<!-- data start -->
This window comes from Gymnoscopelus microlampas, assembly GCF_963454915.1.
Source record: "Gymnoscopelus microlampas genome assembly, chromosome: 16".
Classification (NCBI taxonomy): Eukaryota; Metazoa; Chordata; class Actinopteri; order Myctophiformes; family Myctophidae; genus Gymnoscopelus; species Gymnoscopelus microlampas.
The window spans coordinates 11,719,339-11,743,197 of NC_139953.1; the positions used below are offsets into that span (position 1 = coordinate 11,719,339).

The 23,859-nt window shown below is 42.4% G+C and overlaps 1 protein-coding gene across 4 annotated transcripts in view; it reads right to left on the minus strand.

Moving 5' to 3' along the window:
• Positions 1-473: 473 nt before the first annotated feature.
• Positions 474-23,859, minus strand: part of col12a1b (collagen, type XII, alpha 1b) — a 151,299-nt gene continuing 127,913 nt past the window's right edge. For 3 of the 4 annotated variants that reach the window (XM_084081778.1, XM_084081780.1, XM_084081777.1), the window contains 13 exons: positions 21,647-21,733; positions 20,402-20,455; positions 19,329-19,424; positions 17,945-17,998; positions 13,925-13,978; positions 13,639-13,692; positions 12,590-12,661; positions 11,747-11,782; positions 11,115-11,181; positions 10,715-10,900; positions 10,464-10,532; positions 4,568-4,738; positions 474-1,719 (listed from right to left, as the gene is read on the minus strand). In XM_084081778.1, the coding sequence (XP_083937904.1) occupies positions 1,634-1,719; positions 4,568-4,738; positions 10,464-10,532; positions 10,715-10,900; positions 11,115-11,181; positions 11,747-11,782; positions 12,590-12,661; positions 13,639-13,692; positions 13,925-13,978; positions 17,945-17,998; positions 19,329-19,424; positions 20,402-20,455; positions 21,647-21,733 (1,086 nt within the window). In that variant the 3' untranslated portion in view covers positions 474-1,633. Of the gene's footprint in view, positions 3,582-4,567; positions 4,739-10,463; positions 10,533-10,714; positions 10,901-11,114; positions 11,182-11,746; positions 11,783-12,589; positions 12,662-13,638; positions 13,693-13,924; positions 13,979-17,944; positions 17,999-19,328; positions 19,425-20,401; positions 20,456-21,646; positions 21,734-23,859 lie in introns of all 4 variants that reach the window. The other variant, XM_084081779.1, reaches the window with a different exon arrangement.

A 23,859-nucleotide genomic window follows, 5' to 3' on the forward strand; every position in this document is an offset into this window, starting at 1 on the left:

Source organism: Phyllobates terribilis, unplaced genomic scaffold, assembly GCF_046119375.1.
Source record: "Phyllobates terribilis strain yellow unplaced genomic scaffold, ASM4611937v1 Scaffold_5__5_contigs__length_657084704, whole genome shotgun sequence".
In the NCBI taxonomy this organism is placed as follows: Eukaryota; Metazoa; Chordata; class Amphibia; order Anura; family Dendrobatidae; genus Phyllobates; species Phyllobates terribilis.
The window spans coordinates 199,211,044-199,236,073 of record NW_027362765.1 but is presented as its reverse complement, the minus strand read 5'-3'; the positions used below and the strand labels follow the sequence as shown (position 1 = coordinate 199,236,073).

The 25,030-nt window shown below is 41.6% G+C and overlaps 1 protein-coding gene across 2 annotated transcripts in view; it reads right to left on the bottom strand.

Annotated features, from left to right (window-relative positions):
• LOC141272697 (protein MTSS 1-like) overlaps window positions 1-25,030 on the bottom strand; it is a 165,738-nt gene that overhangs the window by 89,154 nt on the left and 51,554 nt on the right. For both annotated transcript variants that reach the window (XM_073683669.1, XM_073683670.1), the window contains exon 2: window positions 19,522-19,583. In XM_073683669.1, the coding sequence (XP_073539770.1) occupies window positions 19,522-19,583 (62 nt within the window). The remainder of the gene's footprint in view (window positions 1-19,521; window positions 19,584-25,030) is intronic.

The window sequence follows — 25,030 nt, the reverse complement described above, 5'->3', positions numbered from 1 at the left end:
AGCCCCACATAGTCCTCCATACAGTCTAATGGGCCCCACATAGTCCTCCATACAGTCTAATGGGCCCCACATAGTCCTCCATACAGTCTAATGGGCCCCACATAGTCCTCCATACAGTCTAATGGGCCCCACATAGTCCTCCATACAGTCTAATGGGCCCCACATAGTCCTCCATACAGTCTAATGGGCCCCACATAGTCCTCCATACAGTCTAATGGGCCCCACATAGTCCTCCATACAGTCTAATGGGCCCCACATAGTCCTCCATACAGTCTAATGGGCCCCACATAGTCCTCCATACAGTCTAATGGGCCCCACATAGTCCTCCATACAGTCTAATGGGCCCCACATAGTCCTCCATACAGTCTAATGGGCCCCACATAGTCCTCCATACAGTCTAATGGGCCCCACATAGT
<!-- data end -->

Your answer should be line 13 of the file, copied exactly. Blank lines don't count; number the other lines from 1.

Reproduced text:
The window spans coordinates 199,211,044-199,236,073 of record NW_027362765.1 but is presented as its reverse complement, the minus strand read 5'-3'; the positions used below and the strand labels follow the sequence as shown (position 1 = coordinate 199,236,073).